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  1. Not to mention, IM clients become larger memory hogs with each release, which is un-acceptable for an IM client IMO.

  2. IM clients continue the industry trend of building hobbleware applications (with majority of resources being hogged by useless and annoying features – like adding shortcuts everywhere, and automatically starting up when they don’t have to, and an applications that exclusively check for updates)

    GTalk (you wrote about them getting a well-deserved founders’ award) is a noteworthy and refreshing departure from the trend.

    GTalk and Meebo have certainly gone to a “back-to-basics” approach to software design, which I only hope other software companies will follow.

  3. “One of the things he said stuck in my mind – and I paraphrase – in this feature race, none of the companies are actually including things what users want – a quick and easy way to communicate. “

    I am in the early stages of alpha testing “a quick and easy way to communicate” across all IM networks without installations, IM client changes or web-based “walled gardens”.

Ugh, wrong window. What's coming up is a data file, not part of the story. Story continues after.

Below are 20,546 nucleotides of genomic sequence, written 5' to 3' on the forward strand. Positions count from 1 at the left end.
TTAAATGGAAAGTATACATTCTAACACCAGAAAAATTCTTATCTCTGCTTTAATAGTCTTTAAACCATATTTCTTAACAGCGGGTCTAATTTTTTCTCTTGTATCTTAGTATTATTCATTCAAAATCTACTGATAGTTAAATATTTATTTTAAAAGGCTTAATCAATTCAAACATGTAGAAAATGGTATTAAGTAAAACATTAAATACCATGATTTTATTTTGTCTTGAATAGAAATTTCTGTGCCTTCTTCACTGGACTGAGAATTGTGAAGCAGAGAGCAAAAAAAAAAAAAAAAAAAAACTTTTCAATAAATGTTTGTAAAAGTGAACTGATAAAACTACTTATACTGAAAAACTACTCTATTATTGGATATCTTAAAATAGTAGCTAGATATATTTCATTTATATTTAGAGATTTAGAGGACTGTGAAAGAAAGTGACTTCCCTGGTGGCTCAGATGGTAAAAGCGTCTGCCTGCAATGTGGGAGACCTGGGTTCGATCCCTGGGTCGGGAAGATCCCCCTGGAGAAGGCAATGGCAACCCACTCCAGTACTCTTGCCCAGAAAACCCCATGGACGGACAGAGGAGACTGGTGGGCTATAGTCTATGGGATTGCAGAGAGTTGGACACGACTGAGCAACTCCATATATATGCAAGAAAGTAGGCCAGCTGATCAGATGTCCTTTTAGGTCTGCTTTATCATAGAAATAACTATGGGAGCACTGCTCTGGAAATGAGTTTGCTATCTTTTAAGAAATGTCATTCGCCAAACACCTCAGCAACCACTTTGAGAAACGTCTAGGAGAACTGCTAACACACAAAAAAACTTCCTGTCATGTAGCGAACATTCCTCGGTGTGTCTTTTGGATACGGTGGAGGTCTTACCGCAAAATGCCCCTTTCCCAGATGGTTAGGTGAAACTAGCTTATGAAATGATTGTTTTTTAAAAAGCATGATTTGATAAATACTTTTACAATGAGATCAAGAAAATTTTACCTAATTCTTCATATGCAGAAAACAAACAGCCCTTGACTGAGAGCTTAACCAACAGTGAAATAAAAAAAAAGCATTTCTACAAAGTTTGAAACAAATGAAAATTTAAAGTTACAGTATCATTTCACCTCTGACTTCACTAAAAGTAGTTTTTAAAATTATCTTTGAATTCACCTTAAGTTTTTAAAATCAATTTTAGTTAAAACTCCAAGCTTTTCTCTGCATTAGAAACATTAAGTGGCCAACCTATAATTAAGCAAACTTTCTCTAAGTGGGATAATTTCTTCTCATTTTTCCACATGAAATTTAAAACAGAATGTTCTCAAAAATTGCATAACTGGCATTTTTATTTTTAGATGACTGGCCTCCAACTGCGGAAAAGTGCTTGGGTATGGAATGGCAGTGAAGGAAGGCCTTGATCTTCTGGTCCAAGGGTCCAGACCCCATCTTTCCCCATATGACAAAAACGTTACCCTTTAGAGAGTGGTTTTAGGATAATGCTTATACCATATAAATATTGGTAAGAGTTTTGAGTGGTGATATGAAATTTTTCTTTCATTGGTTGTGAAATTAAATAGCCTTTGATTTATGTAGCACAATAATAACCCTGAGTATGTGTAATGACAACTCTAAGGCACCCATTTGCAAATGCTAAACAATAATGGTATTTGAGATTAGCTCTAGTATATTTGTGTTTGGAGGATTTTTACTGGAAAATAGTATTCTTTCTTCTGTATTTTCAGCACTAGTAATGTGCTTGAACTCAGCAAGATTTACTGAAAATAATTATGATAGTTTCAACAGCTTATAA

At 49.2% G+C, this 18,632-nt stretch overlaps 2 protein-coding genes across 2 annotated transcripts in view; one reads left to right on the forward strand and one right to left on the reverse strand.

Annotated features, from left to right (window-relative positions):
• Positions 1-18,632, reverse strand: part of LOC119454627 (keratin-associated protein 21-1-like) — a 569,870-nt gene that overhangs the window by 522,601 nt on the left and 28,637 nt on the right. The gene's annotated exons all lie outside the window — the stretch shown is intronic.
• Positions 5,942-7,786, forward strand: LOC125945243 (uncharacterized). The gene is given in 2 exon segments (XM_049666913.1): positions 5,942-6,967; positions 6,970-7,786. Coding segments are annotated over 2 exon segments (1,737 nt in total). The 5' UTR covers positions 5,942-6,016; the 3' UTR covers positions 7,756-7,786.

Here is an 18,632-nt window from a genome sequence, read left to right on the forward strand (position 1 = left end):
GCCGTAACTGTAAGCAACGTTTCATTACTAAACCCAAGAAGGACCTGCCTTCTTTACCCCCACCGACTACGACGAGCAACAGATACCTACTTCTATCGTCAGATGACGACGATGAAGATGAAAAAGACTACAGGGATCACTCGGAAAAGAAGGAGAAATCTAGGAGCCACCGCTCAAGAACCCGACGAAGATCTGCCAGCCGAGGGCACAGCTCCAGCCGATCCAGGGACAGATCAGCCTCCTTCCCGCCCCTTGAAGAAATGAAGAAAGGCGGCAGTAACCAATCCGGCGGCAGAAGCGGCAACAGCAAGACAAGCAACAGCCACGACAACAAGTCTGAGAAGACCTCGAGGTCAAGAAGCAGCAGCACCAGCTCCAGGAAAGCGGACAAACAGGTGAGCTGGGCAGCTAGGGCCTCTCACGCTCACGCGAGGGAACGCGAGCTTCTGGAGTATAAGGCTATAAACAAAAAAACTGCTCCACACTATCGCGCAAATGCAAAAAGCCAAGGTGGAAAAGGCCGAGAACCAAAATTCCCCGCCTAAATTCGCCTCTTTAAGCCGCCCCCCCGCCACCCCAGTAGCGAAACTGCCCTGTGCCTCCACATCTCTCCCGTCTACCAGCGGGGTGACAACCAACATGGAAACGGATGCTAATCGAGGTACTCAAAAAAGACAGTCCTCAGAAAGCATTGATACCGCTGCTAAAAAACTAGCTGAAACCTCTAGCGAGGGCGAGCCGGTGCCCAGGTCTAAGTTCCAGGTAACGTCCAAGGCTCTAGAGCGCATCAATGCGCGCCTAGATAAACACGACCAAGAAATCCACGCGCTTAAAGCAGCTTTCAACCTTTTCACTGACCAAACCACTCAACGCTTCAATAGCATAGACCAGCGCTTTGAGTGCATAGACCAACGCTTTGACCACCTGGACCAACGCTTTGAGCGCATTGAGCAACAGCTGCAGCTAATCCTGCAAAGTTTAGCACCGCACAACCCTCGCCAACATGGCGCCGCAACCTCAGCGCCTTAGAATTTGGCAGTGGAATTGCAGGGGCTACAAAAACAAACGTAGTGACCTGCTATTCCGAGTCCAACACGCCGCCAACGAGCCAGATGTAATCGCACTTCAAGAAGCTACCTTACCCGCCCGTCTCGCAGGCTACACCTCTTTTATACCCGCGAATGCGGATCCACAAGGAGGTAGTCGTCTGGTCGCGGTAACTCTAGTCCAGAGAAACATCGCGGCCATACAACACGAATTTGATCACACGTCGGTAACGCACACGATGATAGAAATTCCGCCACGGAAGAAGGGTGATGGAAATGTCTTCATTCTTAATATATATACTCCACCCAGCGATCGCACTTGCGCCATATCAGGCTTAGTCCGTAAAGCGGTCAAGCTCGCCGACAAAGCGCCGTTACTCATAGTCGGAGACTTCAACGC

Just launch your existing client, click and chat across all networks. It’s that simple.

    Sasha
    http://www.snimmer.com

  4. Michael Griffiths Friday, June 23, 2006

    Perhaps.

    I cannot, however, wholly embrace the approach that “people don’t want all the features,” and that “people will rejec feature-laden IM clients.”

    This is, of course, a given for most tech-orientated people. They like to focus on minnimum memory usage, and a very small number of features.

    But it gets complicated when the Big 3 integrate other services into their IM clients. They’re trying to displace MySpace and other social networking sites, making the IM contact list a built in Friends list, with links back to social Friends. Yahoo! has Yahoo! 360 and integrates into YIM, Microsoft has MSN Spaces which links into WLM, and AIM has AIM Pages. All three offer VOIP one way or another.

    Google is making its own bet, although it’s bypassing the Friends concept in favor of the email-list. It’s an interesting strategy, but no better than the Friends concept; to get the benefits, both sides have to be using Gmail and Gtalk, just as both sides have to use the same service for any of the Big 3.

    Their bet is FAR bigger than “just IM.” Which, let’s be honest, they’ve had for years now. The installed base has expanded, more people use IM, and so on. I can’t see a compelling reason to “focus on the basics;” it doesn’t look like there’s any future in that.